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Negotiating Responsibility in the Criminal Justice System (Elmer H Johnson & Carol Holmes Johnson Series in Criminology) Hardcover – November 4, 1998

4.0 out of 5 stars 1 customer review

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Product Details

  • Series: Elmer H Johnson & Carol Holmes Johnson Series in Criminology
  • Hardcover: 216 pages
  • Publisher: Southern Illinois University Press; 1st edition (November 4, 1998)
  • Language: English
  • ISBN-10: 0809322110
  • ISBN-13: 978-0809322114
  • Product Dimensions: 6 x 0.8 x 9 inches
  • Shipping Weight: 1.1 pounds
  • Average Customer Review: 4.0 out of 5 stars  See all reviews (1 customer review)
  • Amazon Best Sellers Rank: #14,657,420 in Books (See Top 100 in Books)

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Format: Paperback
This book could be considered a dangerous piece of work by modern standards. In the continuing trend of shirking accountability and rationalizing deviant behavior, the concept of responsibility has been lost. In some cases the concept of responsibility is not merely lost, but is even confronted and disparaged. This issue becomes extremely salient when applied to criminal justice, where a multitude of concepts must reify questions of responsiblity every day.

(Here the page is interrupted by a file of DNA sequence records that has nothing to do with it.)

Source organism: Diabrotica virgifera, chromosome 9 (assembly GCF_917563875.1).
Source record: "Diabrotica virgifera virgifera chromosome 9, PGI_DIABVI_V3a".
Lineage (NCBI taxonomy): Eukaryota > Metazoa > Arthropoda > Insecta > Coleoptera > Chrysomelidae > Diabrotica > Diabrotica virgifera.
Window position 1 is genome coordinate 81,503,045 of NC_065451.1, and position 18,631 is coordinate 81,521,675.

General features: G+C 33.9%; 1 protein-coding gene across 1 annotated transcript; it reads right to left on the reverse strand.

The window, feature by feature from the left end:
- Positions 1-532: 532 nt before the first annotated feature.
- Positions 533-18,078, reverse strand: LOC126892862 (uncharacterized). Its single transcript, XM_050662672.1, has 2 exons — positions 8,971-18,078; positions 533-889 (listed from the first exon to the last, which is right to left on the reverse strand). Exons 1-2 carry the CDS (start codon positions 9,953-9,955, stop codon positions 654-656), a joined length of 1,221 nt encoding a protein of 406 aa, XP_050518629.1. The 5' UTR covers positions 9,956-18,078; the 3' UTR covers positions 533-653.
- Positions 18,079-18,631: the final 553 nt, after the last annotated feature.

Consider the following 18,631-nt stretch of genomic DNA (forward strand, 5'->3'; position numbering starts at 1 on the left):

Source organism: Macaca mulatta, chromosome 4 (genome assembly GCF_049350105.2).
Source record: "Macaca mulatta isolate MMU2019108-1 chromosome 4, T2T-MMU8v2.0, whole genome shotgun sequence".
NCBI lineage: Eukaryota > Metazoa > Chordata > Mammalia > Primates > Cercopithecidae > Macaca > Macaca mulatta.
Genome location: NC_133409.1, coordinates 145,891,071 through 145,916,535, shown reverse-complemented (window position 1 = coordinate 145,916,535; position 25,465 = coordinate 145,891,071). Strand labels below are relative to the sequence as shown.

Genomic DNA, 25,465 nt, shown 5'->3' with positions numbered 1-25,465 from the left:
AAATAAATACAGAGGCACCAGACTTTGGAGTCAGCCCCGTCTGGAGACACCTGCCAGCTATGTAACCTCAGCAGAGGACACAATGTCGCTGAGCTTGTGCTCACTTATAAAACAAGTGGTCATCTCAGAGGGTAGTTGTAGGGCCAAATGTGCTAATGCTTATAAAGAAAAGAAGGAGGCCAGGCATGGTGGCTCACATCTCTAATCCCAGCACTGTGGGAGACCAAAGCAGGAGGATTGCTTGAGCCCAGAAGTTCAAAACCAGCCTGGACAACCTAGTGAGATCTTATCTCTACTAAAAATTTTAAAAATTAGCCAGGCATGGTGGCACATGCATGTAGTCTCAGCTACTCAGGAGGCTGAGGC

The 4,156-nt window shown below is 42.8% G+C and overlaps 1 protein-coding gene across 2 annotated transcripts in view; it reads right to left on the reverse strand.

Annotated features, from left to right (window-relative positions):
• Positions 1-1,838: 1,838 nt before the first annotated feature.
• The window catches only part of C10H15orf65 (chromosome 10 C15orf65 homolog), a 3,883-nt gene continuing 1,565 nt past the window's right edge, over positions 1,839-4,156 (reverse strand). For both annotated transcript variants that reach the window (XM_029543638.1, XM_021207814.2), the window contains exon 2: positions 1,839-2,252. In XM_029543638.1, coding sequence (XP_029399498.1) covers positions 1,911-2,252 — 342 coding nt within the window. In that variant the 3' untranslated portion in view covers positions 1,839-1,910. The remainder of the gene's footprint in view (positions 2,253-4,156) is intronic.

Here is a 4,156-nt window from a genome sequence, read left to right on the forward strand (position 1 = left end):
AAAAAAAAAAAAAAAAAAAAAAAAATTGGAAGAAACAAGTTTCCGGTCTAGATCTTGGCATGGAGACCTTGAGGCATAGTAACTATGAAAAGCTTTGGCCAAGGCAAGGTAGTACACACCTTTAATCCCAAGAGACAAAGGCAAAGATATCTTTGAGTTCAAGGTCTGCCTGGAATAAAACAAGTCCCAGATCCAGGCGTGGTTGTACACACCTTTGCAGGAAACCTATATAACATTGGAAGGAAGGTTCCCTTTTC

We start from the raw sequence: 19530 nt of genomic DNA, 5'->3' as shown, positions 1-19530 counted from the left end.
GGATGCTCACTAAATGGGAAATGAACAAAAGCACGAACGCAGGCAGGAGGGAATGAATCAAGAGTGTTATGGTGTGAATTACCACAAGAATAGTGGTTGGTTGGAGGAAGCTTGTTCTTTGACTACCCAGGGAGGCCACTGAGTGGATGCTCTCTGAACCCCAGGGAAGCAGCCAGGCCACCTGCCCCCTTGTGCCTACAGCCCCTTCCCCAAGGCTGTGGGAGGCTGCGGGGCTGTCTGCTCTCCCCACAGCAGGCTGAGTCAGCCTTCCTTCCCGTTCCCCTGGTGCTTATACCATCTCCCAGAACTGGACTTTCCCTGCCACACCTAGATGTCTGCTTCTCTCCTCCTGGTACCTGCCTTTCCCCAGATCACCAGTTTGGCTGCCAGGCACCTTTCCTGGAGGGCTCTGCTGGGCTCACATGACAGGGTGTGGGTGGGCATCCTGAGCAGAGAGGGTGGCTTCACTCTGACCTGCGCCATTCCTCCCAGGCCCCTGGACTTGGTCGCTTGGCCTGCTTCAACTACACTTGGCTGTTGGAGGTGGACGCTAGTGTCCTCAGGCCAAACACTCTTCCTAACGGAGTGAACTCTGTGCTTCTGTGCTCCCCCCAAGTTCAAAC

Kamerman mentions that this book has been constructed on a foundation of psychological, occupational, organizational, and societal perspectives, and rightly so. Each of these avenues of thought presents a contrasting view. There is a little battle in each one of these words. How do we make decisions? Is it free will or societal pressure? Do we use cold logic or emotion? Is it necessary that we employ an absolutist or relativist approach? Ah, "absolutist or relativist", so there is an ethical tie...not only an ethical tie, but an ethical framework from which each decision should eminate. Somewhere between deontological and teleogical perspectives; between idealistic and contextual propositions, is an answer. Not necessarily the right answer, mind you, and definitely not an indisputed one, but rather a functional one. Therin is the basis for this book. Disaggregate the argument into its ethical components and then make a decision by negotiating responsibility; a daunting task which Kamerman approaches in a bold, successful manner, from his pensive input to each contribution he includes.
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